Thursday, 5 November 2015

The Seltzer Goat Farm

We love visiting goat farms. I'm not really sure where it comes from except for the fact that we all love animals, and two of us especially love cheese. I have written about the delightful Har HaRuach Goat Farm and Shvil Izim previously. A recent outing took us to Shai Seltzer's Goat Farm, down the eastern slope of Mount Eitan by the Sataf Springs.
The road to the farm begins at the car park at the entrance to the Sataf Nature Reserve. It was particularly long and windy, and at times we did wonder where we were going. Fortunately, every kilometre or so we spotted a tiny sign emblazoned with a goat, indicating that we had not yet lost our way.
At last we arrived at the farm. The 170 strong herd, comprised mostly of Anglo-Nubian and Zangabi goats, was there to greet us, along with a friendly horse and a couple of dogs. Founded as a goat farm in 1974, the Seltzer farm has been making cheese since the 1980's. Shai Seltzer, a former botanist, built the farm to enjoy the quiet life. A local monk gave him his first lesson in cheese-making and he has been raising goats and producing yoghurt and cheeses ever since. With his long white beard, which makes him look rather like a relative of Moses, he is known to be somewhat of a hermit, but is also considered one of the top cheese artisans in Israel. His goats have adapted to their lush, mountainous surroundings, producing high quality, fatty milk, and as a result, very interesting and very good cheese.
As we entered the farm we saw the goat pens built into the hillside and a number of old wooden outbuildings. We meandered up the hill past the goat sheds, stopping to stroke a few goats along the way, and came across a little cave that houses a bar with a refrigerated cheese display - the "shop". Another family was just finishing up their purchases. A young woman behind the bar explained the menu and allowed us to taste the different cheeses they had to offer that day. They had a half dozen or so - from the soft to the very hard. We decided what we would like on our platter - two different types of cheese, including a semi-hard variety covered in grape leaves to hold moisture, bread, yoghurt and sun-dried tomatoes - plus a small bottle of wine. It seemed a little expensive for a cheese lunch, but when we sat down at our table in another cave like area, we were soon convinced it was worth every shekel. Each morsel of cheese, aged in a dark cave, was full of flavour; nutty, creamy, pungent, semi-sweet, sweet, earthy.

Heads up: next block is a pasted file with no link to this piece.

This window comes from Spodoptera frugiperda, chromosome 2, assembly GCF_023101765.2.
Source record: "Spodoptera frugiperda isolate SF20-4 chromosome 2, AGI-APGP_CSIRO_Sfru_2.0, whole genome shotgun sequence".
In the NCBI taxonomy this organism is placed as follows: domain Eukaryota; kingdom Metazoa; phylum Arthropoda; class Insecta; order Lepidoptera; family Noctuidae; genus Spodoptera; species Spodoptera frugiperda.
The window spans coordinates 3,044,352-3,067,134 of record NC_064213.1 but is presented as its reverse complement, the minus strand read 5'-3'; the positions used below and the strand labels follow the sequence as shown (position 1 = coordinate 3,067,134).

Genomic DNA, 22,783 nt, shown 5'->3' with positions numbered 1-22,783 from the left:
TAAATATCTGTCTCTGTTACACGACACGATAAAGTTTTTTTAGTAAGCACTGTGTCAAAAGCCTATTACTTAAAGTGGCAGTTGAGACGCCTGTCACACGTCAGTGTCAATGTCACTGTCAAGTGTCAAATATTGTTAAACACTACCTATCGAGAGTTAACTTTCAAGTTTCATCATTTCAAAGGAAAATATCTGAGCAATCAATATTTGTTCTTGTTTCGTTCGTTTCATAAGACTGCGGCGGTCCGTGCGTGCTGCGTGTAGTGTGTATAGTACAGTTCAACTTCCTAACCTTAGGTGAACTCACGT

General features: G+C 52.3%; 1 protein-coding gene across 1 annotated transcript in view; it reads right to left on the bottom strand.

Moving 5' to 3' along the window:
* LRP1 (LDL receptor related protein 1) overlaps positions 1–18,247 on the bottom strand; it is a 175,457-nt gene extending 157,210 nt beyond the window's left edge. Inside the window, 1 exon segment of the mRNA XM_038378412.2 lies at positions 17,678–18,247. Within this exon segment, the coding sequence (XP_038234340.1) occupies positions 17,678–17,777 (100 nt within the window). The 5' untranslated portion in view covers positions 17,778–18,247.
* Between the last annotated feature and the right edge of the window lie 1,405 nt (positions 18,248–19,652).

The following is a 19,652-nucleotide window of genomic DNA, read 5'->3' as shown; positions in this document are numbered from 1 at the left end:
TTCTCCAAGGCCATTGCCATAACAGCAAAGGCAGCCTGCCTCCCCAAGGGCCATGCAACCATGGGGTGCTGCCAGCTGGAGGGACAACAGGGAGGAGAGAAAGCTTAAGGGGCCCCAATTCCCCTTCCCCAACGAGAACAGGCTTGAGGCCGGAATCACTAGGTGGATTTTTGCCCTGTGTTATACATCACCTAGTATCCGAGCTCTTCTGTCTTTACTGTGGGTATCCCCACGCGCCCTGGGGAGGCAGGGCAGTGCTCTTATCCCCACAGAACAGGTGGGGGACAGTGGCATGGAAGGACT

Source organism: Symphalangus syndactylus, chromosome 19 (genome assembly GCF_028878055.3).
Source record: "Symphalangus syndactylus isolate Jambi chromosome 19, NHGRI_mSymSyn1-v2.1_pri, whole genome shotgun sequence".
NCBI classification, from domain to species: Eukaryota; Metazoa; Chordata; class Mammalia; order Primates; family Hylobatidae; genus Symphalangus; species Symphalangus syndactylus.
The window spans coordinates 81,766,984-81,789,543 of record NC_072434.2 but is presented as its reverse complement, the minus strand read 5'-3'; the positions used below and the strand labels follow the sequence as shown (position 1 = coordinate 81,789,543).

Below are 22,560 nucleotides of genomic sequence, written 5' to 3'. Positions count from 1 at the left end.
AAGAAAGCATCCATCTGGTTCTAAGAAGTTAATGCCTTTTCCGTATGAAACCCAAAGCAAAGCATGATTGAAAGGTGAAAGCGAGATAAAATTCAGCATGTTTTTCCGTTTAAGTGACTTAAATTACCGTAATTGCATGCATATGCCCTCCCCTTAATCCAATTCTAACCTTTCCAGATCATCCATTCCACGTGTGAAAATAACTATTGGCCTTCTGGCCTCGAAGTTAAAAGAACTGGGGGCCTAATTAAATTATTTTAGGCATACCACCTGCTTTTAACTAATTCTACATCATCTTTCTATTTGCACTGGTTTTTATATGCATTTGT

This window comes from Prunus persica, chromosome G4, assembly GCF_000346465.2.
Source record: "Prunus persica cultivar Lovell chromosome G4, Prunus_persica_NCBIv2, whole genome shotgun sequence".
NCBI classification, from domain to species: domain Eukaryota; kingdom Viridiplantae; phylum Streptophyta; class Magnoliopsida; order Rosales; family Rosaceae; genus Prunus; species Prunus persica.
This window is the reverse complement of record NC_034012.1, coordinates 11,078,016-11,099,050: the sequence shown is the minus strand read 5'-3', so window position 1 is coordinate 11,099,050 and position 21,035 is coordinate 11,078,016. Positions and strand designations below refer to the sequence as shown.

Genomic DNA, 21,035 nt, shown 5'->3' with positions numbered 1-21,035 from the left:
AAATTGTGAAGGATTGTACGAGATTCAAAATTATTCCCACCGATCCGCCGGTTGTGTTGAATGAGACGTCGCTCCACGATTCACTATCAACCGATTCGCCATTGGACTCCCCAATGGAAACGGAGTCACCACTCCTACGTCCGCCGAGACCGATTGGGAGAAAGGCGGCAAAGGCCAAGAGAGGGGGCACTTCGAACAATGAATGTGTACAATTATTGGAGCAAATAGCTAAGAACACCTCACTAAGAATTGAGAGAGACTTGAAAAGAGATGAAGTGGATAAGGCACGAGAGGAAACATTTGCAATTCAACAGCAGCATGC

You won’t find Shai Seltzer's cheese in delicatessens around Israel. Except for supplying a few high-end restaurants, the Seltzers have no interest in commercialising their products. You can only get them on the farm. It has therefore become a firm fixture on the circuit for foodies and professional chefs alike. Training programs and seminars on goat farming and cheese making are offered, as well as tasting exhibitions and special culinary events. Volunteers are also welcome to join the work.
Quite off the beaten track, Shai Seltzer’s goat farm is open to the public on Thursdays, Fridays and Saturdays and, as we discovered, lunch there and a visit with the goats is the perfect way to spend time with the family. Especially a family that loves animals and cheese.
Credit for this photo: Gadi Isaacs


Miss Val's Creations said...

The goats are adorable! I LOVE goat cheese. It is always a pleasure to get some fresh at a farm.

TexWisGirl said...

so very cute. they all look friendly and curious.

Quinn said...

Going a long way to look at goats makes perfect sense to me...the cheeses would be a lovely bonus! ;)

VeggieMummy said...

Sadly, goats' cheese is the one thing I don't like to eat - it tastes like a goat smells to me! The only type I have managed to tolerate was a blue variety where the blueness overpowered the goat. I do like goats though and you trip and picnic sound lovely. Have a great weekend. xx